Ok, I know the controversy surrounding this publication as well as you do. Harper Lee didn’t want this one published–no, she actually did, claims a close family member–no it’s just the publishers being greedy, claims a friend. With that in mind, I decided not to spend money on the book, but I was curious enough to borrow a friend’s copy and read it. What I was most curious about was the reports that Atticus Finch, national hero and all-around Saint for Our Times, turns out to be a racist. How? Why? What? The mind reeled. How could Harper Lee DO this to us? Didn’t she know that in a world where our heroes most often turn out to have feet of clay or at the very least terrible foreign policies, we needed this one man to teach his son that heroism is strength of moral character not a man with a gun, and to show that racist Southern town that a black man’s word could be equal to a white woman’s?
Apparently, Harper Lee wrote this novel first, and her agent talked her into reworking the flashback of the trial into a whole new novel. I love To Kill a Mockingbird, and I taught it overseas in a society where slavery was technically outlawed but not criminalized and certainly still practiced. But even though Watchman is not as well written, it still makes me sad that she didn’t write more. This was her first one. Her second, Mockingbird, was excellent. What else could she have done?
Go Set a Watchman starts out with Jean Louise Finch returning to Maycomb County, Alabama, on vacation from New York. It’s an indeterminate time in the mid-50s, presumably after 1954 because the Supreme Court has passed the school desegregation law and Southerners are mighty upset.
The grown-up Jean Louise isn’t quite sure what to do with herself initially. Her father is 72 and crippled with rheumatoid arthritis, her on-again off-again boyfriend, Hank Clinton, keeps proposing to her but she’s just not sure, and she wants to love her home town but is dismayed at seeing its shortcomings with fresh, adult eyes. She can’t really relate to the women who seem to have only their husband’s opinions and not their own and whose weekly highlight is a “coffee” hosted by her Aunt Alexandra. When, bored on a Sunday afternoon, she goes to see what her father and her boyfriend Hank are up to, she’s shocked to find them sitting quietly in a meeting of the segregationist Citizen’s Committee. Scout provides the book’s moral compass—she is outspoken and outraged and aghast; she’s made physically ill by the whole thing. The thing is, Atticus hasn’t really changed. He is still progressive for his time, but he is also a product of his culture and environment. He doesn’t believe blacks are ready for integration, likening them to children in a passage that makes modern readers feel hot under the collar (rightfully; it really is painful to read), and explaining that change can’t be forced onto a people until they are ready, but he still believes in basic equality. He is just nuanced about it.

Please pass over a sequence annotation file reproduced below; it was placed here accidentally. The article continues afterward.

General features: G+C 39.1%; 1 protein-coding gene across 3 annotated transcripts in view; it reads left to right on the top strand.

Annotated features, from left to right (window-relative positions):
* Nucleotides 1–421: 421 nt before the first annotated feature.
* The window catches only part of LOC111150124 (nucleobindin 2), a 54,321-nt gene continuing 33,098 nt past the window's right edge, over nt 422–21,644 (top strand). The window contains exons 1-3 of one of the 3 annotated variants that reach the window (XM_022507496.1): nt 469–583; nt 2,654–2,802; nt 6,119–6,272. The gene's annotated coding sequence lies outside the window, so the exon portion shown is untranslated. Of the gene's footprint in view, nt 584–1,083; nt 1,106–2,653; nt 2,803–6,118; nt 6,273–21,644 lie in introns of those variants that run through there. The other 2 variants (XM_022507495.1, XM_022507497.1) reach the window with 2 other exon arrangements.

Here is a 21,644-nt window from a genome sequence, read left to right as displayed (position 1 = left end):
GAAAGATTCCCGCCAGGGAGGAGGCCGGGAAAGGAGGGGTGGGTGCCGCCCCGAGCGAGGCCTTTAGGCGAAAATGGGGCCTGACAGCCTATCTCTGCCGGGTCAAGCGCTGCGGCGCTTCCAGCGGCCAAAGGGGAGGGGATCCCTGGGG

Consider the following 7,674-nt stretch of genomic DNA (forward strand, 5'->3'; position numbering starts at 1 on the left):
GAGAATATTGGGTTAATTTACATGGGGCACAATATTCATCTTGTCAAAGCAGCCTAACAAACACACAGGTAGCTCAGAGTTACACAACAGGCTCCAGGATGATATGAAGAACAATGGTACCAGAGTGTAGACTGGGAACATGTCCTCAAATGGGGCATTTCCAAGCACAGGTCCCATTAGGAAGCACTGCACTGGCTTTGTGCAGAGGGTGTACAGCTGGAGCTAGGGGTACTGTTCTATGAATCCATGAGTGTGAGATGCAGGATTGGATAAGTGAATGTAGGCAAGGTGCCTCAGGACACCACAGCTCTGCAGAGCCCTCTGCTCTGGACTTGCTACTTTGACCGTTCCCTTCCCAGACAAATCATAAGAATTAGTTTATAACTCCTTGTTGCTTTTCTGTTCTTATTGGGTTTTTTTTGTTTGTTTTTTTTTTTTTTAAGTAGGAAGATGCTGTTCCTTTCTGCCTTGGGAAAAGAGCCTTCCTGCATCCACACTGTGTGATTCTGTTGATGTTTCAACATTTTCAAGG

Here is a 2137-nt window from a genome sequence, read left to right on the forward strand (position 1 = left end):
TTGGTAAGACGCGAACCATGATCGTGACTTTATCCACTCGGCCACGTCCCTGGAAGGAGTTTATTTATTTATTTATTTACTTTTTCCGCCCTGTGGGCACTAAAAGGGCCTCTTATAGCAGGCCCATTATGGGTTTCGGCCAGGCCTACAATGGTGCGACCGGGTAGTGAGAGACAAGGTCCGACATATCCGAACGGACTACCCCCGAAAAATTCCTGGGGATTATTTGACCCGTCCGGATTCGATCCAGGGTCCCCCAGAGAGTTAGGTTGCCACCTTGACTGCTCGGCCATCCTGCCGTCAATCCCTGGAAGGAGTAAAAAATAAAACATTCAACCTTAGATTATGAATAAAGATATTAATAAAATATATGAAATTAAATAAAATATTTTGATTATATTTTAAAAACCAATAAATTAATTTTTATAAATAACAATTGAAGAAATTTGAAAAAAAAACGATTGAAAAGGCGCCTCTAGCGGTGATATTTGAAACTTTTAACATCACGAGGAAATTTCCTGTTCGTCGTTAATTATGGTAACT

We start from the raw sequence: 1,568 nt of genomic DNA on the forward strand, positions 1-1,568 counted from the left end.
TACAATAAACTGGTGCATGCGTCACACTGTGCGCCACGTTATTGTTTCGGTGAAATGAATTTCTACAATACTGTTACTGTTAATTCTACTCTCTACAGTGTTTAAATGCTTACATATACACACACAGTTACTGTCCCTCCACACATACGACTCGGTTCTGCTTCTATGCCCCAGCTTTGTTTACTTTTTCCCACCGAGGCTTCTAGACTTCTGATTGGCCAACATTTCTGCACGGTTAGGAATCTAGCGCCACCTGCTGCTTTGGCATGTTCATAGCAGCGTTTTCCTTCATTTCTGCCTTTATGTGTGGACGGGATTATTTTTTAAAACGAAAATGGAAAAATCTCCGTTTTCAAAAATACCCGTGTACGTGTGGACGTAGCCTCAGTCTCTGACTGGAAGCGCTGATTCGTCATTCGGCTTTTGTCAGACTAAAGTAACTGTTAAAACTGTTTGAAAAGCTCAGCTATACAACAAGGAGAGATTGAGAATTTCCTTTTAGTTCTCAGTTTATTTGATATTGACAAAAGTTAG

It’s an important book for our times, and not just because the issue of race continues to haunt our society as a whole. Harper Lee is unsentimental and clear-eyed, and this is a didactic piece of fiction about seeing each other whole, flaws and strengths together, and recognizing that accepting others as they are has a lot to do with how we see ourselves. In many ways, it is a coming-of-age for Scout, who has always worshipped her father to the point that when he reveals his feet of clay she becomes physically ill. Can she, can we, still see the good in him, in the unfailing courtesy that would have him wait in line behind blacks while the white shopkeeper beckons him forward, or in his thoughtful, articulate way of handling his daughter’s disappointment in him?
In a time when we are so polarized as a nation that each side can easily believe horrible things and worse motives about the other but has trouble seeing anything positive, Harper Lee shows us that both good and bad are often true. People are complex. Everybody loves Mockingbird, whether they think President Obama is a closet Muslim born in Kenya or they think he’s the best president ever until we can get Hillary in office. Too often we see nothing in common with those on the other side, and we surround ourselves with like-minded people and are never challenged in our beliefs, only strengthened. So perhaps by showing us that even Atticus Finch is a flawed saint at best, and showing us that people and cultures change slowly and reluctantly but that we need those prophets amongst us to urge us to be our best selves, Harper Lee has done us all a favor by allowing this book to finally see the light of day.
It’s not an easy read but it’s worth it. It makes you think.